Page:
Archive for The Way It Was

Christmas 1943

What was Christmas like during the war?

 

For a peek, I turned to the December 1943 issue of Woman’s Day Magazine.

 

“Santa Claus’ bag is still bursting with goodies for Christmas stockings after three years of war. There are enough pecans, peanuts, walnuts, and filberts to fill the stocking feet, but not any of our favorite imported holiday brazil nuts, pistachios, and cashews. More raw materials than last year have been made available for the manufacture of novelty candies, clear candy figures, and hardtack for Christmas.”

 

“Fewer chocolates are on the shelves for civilians since candy makers are manufacturing more 5-cent bars in order to reach more people. The greater part of the familiar candy-bar brands are being sold to soldiers, sailors and marines, while the newer brands, made in place of the ordinary chocolates, find themselves on the 3-for-10 counters.

 

The rich chocolates, however, that are made especially for the Christmas trade are as numerous as last year, but their boxes are more economically designed and wear no cellophane.”

 

A Christmas ham tradition remained strong during the war. Famers produced in record as their part in fighting the war, seeing their honor duty to keep our troops and Allies fed, and to keep everyone on the home front content. 127 million pigs were raised for slaughter in 1943; a 6% increase above their goal for the year. This is nearly 5 million more pigs raised than in 1942. Today, an average of 117 million pigs are slaughtered each year (2009).

 

Do you remember the tradition of stringing popcorn for decorating the tree? How about popcorn balls? In 1943, it was announced that there would not be enough popcorn supply for decorative and eating purposes. “Although the popcorn crop is larger than prewar times, it is lower than last year’s – and more people want to buy it. Corn syrup supplies for making popcorn balls are average; honey, a little above. And you might try puffed wheat balls for variety.”

 

“Good news comes in an orange skin. Christmas will usher in the big crops of oranges from Florida and California which are estimated to be ten per cent larger than the 1942-1943 crop. Tangerines, at the height of their season during the holidays, will be only slightly less plentiful than during the second war-Christmas. There are enough lemons for everyone to haul all the lemon-pie filling he might long for. Candied orange, lemon and grapefruit peel are plentiful.”

 

“There are few canned cranberries for holiday dinners. But now, as in November, there are fresh berries on most markets.”

 

“We have as many turkeys ready for the oven on Christmas day as were available last year. And there is a big market of roasting chickens, but no capons – they require too much feed for wartime production. Geese and ducks and guinea hens are plentiful in most farming districts.”

Pitch Black

Has anyone ever told you that carrots are good for your eyes and will help you see better at night?  If you’re like me, you were told this by a parent or grandparent that probably heard it first during World War II. Here’s where it all began…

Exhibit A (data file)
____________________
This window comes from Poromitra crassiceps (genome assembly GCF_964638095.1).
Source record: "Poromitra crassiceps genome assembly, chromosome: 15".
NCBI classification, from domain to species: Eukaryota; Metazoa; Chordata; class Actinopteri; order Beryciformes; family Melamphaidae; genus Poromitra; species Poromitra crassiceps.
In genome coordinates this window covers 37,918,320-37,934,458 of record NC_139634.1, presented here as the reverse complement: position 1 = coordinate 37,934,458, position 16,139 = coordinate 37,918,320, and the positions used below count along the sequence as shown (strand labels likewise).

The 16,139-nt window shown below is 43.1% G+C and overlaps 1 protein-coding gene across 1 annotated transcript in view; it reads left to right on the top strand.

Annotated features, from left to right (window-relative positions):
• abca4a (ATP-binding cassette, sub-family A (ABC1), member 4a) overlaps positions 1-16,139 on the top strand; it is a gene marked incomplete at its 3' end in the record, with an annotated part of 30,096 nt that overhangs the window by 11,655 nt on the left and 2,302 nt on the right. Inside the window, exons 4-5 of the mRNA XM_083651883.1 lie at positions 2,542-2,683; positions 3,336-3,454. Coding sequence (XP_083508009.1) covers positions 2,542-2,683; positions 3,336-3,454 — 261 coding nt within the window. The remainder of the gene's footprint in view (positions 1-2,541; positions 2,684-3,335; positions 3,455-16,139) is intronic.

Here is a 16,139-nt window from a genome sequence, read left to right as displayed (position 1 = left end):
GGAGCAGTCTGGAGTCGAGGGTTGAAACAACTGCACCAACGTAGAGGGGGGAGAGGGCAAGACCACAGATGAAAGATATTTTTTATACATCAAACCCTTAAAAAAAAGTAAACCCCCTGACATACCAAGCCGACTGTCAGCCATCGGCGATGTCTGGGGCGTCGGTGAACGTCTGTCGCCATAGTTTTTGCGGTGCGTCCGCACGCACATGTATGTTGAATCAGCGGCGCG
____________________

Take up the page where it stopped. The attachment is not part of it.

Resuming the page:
From my hometown newspaper (The Ripon Commonwealth in Ripon, Wisconsin):

 

A test black-out will be made on Friday Evening, September 18, 1942 9:00 to 9:15 o’clock.

 

Air raid wardens are asked to prepare their respective areas for this black-out and see that he following general instructions are carried out:

 

  1. All lights and illumination outside or visible from the outside of any building, either through doors, windows, skylights, or otherwise, shall be immediately put out. Lights inside any building may be kept on or turned on only where no lighting is visible from the outside.
  2. No door, window or other exit shall be opened if the opening of the same will allow light to be visible from the outside.
  3. All lights on any signs or billboard or other similar structure shall be immediately put out.
  4. All street, traffic and beacon lights shall be immediately put out.
  5. All persons, except duly authorized persons, shall immediately leave all streets, squares parks and open spaces and shall proceed to the nearest cover, avoiding the crossing of streets, alleys and other public places as much as possible.
  6. Operators of vehicular traffic shall immediately draw to the side of the highway or street and stop in such a manner and in such a place so as not to double park or obstruct the reasonable use of the highway or street, fire hydrant or police or fire station driveway or other emergency driveway. Extinguish all lights.
  7. No person shall wear any arm band or other insignia issued by the Fond du Lac County Council of Defense unless he shall be entitled to wear the same under the rules and regulations of said Council of Defense.

 

Not common inland as much as coastal areas, black-outs seemed to be one of the scariest realities of nation at war. Pitch black. Everywhere. To avoid aerial landmark detection should a bomber threaten the heartland and major supplier of food, black-out drills were important.

 

Have you ever noticed stop lights have a shield over the top of each light? The addition of the top shields and traffic lights were a result of World War II and the need to minimize the appearance of streets and heavily populated areas to hide from bombers overhead.

Oh, and those carrots? Well, it turns out the rate of accidents and injuries dramatically increased during black out times.  Drivers and pedestrians had a harder time seeing and avoiding each other. It was a problem for sure and one of the safety advisories given by the government that stuck in the mind of my grandmother — eat carrots.  They help you see better in the dark.